140 characters

See Spot run. Help Spot help.

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See Spot run. Run Spot run.

These simple statements helped teach several generations of American children to read, as part of the reader series that featured the legendary Dick and Jane.

Two sentences. Six words. Six syllables. Twenty letters.

Contrast that clarity with the opening two sentences of this representative press release:

“Mavenir Systems, the leading innovator of mobile infrastructure solutions for LTE operators, today announced the VoLTE Edition of its mOne™ Convergence Platform. Available now, the Mavenir mOne Convergence Platform – VoLTE Edition provides operators with three options for quickly and cost-effectively deploying voice and messaging services over LTE.”

Huh?

I’d say we’ve lost our way, trading simplicity and clarity for cumbersome prose laden with jargon, hyperbole and empty-calorie phrases.

This is progress?

As our world becomes increasingly polluted with bulky, incomprehensible writing, there’s a simple way to reverse the trend and stand out from the fray.

By returning to Spot-like simplicity.

That’s one of the reasons I am such a fan of Twitter. It imposes discipline. Each thought is limited to a tidy 140 characters.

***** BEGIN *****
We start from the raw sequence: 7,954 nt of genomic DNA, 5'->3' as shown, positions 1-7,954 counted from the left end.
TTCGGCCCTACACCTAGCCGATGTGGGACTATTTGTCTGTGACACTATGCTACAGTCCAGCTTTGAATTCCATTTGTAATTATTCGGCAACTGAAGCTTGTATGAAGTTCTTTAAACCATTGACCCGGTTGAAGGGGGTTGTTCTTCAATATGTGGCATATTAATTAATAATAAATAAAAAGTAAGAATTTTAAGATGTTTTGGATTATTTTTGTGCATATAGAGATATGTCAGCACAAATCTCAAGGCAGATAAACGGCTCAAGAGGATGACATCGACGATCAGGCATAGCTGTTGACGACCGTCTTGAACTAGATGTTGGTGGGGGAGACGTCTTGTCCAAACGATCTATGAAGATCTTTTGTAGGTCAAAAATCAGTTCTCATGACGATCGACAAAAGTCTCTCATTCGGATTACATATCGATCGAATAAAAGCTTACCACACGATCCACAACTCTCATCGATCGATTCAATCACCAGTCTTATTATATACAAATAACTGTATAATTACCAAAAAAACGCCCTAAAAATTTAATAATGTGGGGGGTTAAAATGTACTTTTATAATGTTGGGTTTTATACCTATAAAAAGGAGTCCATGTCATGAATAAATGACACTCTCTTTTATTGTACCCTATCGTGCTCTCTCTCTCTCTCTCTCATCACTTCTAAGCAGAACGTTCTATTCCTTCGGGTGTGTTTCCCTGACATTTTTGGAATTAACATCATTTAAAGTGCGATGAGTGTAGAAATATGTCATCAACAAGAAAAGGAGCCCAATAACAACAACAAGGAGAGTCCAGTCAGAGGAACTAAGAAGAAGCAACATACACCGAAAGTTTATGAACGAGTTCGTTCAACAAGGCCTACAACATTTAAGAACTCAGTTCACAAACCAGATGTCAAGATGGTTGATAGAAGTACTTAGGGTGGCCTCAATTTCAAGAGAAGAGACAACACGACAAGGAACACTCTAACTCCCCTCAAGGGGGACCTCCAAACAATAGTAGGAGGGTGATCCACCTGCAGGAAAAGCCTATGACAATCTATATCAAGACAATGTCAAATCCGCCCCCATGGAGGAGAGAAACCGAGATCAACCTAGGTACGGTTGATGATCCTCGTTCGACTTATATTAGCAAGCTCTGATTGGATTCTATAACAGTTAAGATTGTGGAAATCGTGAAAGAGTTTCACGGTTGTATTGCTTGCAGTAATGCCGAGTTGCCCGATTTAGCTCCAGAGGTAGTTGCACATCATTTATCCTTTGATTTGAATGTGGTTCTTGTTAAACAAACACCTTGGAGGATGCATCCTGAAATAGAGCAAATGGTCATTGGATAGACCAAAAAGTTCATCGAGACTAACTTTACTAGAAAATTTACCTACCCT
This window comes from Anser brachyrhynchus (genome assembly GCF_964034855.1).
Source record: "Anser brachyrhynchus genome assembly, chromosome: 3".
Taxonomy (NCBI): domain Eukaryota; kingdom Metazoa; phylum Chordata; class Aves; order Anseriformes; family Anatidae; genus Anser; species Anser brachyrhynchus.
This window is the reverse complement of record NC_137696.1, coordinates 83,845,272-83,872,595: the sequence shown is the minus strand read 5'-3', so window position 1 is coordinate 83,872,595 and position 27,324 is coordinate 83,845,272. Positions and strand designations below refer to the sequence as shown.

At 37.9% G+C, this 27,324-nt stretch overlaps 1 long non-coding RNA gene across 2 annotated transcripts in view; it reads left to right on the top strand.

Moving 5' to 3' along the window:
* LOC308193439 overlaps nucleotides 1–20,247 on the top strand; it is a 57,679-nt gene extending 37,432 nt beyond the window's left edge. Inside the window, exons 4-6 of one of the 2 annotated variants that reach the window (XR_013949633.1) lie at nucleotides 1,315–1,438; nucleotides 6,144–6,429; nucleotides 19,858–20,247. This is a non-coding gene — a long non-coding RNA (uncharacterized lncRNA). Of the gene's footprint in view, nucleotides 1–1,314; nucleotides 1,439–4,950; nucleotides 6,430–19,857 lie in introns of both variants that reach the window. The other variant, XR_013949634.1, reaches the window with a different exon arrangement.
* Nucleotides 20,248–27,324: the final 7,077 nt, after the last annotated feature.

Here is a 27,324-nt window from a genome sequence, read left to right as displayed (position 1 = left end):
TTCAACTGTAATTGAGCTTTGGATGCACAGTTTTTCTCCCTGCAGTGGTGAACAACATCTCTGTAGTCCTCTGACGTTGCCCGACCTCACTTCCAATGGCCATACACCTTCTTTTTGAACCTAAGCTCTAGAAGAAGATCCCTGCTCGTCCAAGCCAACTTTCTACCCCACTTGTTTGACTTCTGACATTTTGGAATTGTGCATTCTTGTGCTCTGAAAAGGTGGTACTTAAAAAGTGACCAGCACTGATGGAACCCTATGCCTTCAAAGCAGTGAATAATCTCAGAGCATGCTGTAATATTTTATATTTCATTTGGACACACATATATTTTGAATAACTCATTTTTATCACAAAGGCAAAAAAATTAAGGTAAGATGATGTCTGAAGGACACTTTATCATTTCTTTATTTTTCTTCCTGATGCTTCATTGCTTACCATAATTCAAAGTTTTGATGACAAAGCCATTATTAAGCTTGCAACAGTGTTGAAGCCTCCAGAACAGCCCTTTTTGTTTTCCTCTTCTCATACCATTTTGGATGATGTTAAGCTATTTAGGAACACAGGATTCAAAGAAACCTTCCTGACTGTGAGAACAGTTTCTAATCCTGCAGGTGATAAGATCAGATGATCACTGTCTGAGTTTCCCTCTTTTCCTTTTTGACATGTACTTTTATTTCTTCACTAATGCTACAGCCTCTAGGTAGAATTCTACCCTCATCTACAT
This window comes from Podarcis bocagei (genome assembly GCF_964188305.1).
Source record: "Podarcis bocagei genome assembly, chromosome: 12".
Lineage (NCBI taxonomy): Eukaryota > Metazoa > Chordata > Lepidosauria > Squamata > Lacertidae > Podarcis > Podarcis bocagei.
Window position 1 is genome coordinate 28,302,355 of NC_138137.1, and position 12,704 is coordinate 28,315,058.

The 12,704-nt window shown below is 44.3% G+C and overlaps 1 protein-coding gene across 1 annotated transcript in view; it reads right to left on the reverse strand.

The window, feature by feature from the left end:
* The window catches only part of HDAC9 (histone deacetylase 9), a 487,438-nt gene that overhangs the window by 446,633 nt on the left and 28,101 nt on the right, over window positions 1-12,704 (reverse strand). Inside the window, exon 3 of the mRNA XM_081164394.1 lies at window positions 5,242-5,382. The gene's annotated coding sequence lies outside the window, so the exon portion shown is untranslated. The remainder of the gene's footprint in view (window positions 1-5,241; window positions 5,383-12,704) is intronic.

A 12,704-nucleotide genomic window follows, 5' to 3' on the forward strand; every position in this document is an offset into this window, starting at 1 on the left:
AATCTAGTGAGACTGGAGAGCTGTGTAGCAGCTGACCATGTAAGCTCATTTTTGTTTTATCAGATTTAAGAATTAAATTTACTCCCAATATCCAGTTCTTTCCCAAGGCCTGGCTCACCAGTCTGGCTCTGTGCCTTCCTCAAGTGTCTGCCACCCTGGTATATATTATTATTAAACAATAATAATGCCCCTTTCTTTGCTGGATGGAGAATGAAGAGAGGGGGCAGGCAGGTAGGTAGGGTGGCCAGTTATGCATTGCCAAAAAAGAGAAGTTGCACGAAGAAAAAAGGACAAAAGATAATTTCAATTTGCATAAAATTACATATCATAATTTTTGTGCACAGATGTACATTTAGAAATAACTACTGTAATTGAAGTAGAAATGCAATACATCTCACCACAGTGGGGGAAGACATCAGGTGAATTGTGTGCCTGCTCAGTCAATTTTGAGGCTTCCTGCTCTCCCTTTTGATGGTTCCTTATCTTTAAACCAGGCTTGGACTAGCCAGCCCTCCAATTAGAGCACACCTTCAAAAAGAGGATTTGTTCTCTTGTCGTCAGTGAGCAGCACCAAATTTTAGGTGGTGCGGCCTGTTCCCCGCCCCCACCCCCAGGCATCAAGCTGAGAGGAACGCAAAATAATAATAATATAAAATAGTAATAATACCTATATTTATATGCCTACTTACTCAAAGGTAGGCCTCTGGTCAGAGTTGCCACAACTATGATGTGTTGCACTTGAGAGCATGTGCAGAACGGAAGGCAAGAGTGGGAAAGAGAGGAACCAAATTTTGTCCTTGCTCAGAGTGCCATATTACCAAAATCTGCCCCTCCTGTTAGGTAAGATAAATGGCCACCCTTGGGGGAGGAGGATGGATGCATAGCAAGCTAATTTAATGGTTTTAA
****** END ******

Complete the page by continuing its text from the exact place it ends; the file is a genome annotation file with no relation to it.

But I’m dismayed by the recent introduction of services like TwitLonger, which touts its service as “a way to let you post to Twitter when 140 characters just isn’t enough.”

Rather than forcing you to edit and synthesize your ideas into a shorter, more cohesive thought, it just facilitates your chronic lack of discipline.

In the words of Mark Twain and/or Blaise Pascal, “I would have written a shorter letter but didn’t have time.”

I’m reminded of the majority of my classroom teachers, whose essay assignments carried with them a required minimum number of words (or more commonly, pages). At the time, it seemed like a perfectly acceptable guideline for defining the assignment and establishing a consistent expectation for students.

Now, I think it’s a lazy technique that teaches students to value volume over substance.

Who among us hasn’t done some creative stretching to achieve page minimums – only to be rewarded with an exceptional grade? Not only did we learn that filling space is valued more than economy of thought, but also that length is one of the most significant arbiters of writing success.

It isn’t.

I’ve discovered that limits are much more effective than quotas in forging writers. I have become a much stronger writer and editor from having to shave down an article to fit a precariously tight word count. Painful as the process may be, the resulting piece is immeasurably stronger and more readable.

Do you think Hemingway would use TwitLonger?

Spot thinks not.

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